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philipbeckwith

How to use 年份?

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philipbeckwith

大家好! Can someone tell me how to use 年份 in its most general sense(s)? How is it different than plain old 年? 

 

Thanks so much in advance!

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thelearninglearner

I'm probably wrong, but I always thought it was like 点钟 and 分钟 but everyone just says 点and分. So I'm curious too 

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EnergyReaper

I'm not sure but my rough idea is using 年 following numeric, like 2000年,那一年, etc.

When comparing 年份 with 年, I often thought about vintage of wine, e.g. 90年代的香港电影里经常听到有钱人说的一句台词"给我开一瓶82的拉菲",因为那是拉菲葡萄酒最好的年份之一。

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Beelzebro

年份 and 月份 are used to refer to specific years or months. Eg 我最喜歡的月份是8月,我最喜歡的年份是2007年. If you use 月 or 年 in these sentences it feels a bit weird. Similar for sentences like 一月是一年中最冷的月份.

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dangran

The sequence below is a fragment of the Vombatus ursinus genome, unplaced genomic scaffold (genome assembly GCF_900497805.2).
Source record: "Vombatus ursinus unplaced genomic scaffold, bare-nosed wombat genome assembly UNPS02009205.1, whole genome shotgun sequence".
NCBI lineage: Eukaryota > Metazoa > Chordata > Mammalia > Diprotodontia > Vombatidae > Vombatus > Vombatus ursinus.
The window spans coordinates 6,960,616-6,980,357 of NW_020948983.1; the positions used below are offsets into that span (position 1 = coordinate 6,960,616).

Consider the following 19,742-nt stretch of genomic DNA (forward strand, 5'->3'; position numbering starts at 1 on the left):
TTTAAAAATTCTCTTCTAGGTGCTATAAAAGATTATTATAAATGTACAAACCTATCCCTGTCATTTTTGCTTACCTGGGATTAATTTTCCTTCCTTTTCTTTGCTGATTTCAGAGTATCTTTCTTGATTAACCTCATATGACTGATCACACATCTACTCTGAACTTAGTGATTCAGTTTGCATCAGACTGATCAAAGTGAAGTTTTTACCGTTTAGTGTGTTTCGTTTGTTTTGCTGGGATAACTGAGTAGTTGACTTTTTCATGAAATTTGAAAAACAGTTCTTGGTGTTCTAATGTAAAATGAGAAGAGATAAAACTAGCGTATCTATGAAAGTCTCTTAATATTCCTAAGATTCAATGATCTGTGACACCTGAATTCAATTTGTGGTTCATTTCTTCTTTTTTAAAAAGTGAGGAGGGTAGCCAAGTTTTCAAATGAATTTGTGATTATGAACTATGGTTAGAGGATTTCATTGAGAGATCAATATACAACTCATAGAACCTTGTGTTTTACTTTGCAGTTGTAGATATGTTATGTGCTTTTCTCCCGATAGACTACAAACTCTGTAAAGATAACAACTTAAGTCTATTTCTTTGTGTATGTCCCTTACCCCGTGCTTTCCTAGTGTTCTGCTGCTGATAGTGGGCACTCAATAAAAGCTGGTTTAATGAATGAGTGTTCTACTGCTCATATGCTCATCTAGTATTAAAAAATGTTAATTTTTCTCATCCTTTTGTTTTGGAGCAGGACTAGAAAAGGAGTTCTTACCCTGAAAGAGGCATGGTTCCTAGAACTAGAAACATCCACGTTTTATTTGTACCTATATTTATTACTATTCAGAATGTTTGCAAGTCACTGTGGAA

In my opinion 月份 is something they should teach earlier in the study books. I had studied Chinese for several years when all of the sudden I noticed that all the locals are adding some weird 份 after the word 月. I remember it being absolutely confusing to me, considering how "basic" the word 'month' is. Until seeing Beelzebro's post and example above, I still couldn't have told what exactly is the difference between 年份 vs. 年 or 月份 vs . 月. I've just been treating them as the longer "two character forms" of 年 and 月, and as we know, sometimes in Chinese you need to say the longer form of the word to make the sentence balanced and less awkward. For example 种 vs. 种植。

 

农业生产的种、运输、销售都要平衡发展。<< awkward

农业生产的种植、运输、销售都要平衡发展。 << better

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Lu

I only know 月份, never learned it formally, only in conversation, and in my head that means something like 'at some point during the month of X'. 二月份 -> in February, on a date that will be further specified at some point, or just during whatever period in February. I think that's what I'd do with 年份 as well, but EnergyReaper's and Beelzebro's explanations sound more useful.

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Demonic_Duck